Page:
UC Brain Tumor Center hosts Clinical Research Retreat
The University of Cincinnati Brain Tumor Center (BTC) held its second-annual Clinical Research Retreat on Sept. 30.
Hosted by Soma Sengupta MD, PhD, FRCP, associate director of the BTC, in collaboration with director Mario Zuccarello, MD, and associate director David Plas, PhD, the virtual event brought researchers from around the country together to discuss advancements in neuro-oncology clinical research. This was the first year the retreat was a CME event.
“It fosters collaborations in clinical trials and research and ultimately helps patients and their families,” said Sengupta, associate professor in neurology, director of neuro-oncology clinical trials and a UC Health neuro-oncologist, funded by the Harold C. Schott Endowed Chair in Molecular Therapeutics (Neurosurgery) and the Pam and Tom Mischell Funds.
The event included presentations from researchers representing 10 institutions across the country.
Presentations from UC researchers included Kyle Wang, MD, on a multi-institutional study exploring radiation necrosis in the era of immunotherapy; Norberto Andaluz, MD, on hearing preservation strategies in acoustic neuroma surgery; Lalanthica Yogendran, MD, on much-needed work in advance care planning and advanced directive in patients with glioblastomas; and Sengupta on the ARC of glioblastoma collaboration.
Cincinnati Children’s Hospital Medical Center’s Richard T. Graham, MD, spoke on targeted molecular therapy for pediatric high-grade tumors with fusions.
Ohio State University researcher presentations included Clement Pillainayagam, MD, and his team on new advances and care pathways for patients with Von Hippel-Lindau disease; and Joshua Palmer, MD, on various radiation trials and strategies to improve quality of life and cognition for patients with brain metastasis.
MD Anderson Cancer Center’s Vidya Gopalakrishnan, PhD, presented on a novel therapy her group recently discovered for patients with diffuse midline gliomas.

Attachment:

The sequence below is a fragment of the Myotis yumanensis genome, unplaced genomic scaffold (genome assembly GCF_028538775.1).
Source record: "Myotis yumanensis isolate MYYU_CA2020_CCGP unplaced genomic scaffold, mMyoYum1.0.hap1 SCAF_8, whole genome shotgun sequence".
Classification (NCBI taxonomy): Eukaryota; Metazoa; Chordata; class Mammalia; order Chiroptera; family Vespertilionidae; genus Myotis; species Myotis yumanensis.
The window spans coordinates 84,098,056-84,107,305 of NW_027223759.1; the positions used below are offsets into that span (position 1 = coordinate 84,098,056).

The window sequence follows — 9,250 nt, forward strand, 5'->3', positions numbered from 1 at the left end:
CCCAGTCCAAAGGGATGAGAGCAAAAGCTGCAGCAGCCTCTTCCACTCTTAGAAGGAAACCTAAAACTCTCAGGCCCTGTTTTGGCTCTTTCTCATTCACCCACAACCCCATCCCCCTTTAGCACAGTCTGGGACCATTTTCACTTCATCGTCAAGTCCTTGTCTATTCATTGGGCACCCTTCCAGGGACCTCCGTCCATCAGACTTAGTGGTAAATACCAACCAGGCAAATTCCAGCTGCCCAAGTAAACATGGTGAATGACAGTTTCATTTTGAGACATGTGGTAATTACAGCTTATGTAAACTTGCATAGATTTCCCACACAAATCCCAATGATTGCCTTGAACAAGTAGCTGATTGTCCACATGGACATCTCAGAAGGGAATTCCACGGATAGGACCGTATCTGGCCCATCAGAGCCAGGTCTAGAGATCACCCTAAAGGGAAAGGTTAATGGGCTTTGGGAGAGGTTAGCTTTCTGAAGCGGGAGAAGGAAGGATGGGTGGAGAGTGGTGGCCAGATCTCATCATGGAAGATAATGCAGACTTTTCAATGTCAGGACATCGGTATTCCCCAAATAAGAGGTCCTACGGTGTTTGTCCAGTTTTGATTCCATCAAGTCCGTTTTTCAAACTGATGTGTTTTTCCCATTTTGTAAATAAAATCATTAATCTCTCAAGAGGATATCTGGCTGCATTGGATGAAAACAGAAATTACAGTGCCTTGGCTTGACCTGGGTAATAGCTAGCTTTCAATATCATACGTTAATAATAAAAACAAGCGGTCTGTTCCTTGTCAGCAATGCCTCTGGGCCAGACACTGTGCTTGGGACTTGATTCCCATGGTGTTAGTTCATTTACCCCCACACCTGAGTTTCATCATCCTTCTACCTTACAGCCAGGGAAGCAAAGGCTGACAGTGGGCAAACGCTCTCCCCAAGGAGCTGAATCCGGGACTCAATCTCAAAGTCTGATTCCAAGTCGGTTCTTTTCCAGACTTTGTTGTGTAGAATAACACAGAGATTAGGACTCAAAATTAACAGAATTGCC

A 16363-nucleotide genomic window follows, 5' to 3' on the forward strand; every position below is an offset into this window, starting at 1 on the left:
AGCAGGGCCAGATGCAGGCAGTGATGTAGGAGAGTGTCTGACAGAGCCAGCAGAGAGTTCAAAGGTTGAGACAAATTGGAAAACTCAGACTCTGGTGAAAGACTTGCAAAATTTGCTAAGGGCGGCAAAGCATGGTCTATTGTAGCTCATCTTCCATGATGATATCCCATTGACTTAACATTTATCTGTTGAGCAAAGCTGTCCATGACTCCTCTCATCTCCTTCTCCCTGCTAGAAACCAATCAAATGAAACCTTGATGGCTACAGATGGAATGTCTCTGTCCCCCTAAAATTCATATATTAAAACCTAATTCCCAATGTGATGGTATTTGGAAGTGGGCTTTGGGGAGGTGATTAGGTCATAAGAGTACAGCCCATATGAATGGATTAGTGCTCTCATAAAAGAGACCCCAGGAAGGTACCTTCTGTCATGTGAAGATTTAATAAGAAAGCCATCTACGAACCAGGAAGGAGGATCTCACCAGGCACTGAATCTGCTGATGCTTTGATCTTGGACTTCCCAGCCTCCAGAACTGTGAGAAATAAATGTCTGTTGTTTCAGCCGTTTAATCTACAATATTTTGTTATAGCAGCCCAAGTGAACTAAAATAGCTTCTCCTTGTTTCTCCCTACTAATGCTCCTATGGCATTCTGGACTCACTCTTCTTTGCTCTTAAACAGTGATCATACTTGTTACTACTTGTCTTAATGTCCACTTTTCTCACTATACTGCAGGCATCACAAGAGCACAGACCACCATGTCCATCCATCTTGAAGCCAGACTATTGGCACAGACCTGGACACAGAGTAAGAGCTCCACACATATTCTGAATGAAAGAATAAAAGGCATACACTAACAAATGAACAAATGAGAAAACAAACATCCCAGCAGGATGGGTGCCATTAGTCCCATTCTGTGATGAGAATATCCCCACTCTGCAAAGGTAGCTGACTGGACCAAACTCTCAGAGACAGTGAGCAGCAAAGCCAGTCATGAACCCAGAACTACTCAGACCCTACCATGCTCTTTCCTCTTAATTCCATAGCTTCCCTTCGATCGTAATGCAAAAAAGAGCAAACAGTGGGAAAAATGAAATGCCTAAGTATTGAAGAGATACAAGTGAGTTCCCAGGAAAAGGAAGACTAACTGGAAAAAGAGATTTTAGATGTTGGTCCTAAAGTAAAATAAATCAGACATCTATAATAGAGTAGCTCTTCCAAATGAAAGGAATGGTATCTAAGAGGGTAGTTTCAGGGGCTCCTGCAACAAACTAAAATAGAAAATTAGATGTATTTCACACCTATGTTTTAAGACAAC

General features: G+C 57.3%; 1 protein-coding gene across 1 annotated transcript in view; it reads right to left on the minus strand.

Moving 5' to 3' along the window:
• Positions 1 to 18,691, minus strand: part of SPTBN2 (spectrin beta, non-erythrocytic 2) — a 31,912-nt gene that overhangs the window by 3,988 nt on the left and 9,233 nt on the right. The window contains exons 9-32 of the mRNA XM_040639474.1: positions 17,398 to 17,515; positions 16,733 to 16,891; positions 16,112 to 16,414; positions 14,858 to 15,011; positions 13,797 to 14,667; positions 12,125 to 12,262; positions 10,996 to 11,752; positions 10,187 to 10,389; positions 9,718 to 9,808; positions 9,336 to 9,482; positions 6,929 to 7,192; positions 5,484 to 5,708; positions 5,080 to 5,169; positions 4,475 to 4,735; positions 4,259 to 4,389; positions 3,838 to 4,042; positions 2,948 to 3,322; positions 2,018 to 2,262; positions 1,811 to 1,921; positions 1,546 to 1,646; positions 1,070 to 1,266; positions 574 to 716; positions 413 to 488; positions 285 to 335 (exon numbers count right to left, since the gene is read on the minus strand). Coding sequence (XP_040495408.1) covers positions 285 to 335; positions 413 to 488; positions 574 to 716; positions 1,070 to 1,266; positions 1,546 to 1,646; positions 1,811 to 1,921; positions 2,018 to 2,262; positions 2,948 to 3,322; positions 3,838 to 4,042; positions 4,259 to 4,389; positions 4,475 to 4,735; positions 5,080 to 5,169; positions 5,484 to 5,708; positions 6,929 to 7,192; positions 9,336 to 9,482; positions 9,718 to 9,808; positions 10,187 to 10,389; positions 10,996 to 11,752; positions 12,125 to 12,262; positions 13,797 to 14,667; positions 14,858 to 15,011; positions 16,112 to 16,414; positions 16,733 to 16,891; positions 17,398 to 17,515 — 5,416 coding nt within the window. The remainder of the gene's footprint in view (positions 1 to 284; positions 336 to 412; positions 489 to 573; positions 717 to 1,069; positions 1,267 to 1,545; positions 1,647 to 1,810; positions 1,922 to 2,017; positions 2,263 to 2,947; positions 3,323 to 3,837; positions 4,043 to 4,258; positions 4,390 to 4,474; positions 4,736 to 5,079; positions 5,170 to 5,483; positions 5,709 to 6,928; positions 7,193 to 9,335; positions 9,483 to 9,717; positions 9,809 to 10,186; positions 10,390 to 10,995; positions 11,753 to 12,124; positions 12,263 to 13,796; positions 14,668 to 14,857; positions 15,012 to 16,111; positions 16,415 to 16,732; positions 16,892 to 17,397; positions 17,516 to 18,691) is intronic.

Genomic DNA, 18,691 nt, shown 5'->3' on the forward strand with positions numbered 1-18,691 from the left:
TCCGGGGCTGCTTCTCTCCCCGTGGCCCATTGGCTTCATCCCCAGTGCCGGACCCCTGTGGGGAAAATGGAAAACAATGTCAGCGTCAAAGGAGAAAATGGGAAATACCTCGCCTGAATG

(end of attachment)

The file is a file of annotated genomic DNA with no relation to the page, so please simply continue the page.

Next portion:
Jonathan H. Sherman, MD, FAANS, FACS, of West Virginia University, talked about the patient-centric approach of virtual reality and demonstrated pre- and post-operative changes in patients’ brain tumor surgeries.
Cleveland Clinic presentations included Juyeun Lee, PhD, DVM, on sex differences in the glioblastoma immune response and opportunities for more effective combination immunotherapies; and David Peereboom, MD, discussing the landscape of neuro-oncology trials and potential possible collaborations with other institutions. Sengupta said the UC neuro-oncology team will be collaborating with Cleveland Clinic researchers on a recurrent meningioma trial.
The University of Wisconsin’s Mahua Dey, MD, presented data on radiation-treated brain metastases and the molecular pathways involved after radiation. Costas Arvanitis, PhD, of Georgia Tech, discussed focused ultrasound technology in glioblastoma.
Santosh Kesari, MD, PhD, of Pacific Neuroscience Institute and Saint John’s Cancer Institute, discussed personalized medicine for brain cancer, the landscape of targeted agents in primary tumors and the path researchers should be taking moving forward.
University of Southern California Keck School of Medicine researcher Josh Neman-Ebrahim, PhD, spoke on breast-brain metastasis and breast cancer brain fog, and USC’s Frances Chow, MD, presented on an upcoming clinical trial and neuro-oncology drug development through the NCI Cancer Therapy Evaluation Program.
Sengupta said there are plans next year to combine the Clinical Research Retreat with the Schott Chair Lecture to create a one-day major event in 2023.
Featured photo at top of glioblastoma cells in culture courtesy of National Cancer Institute.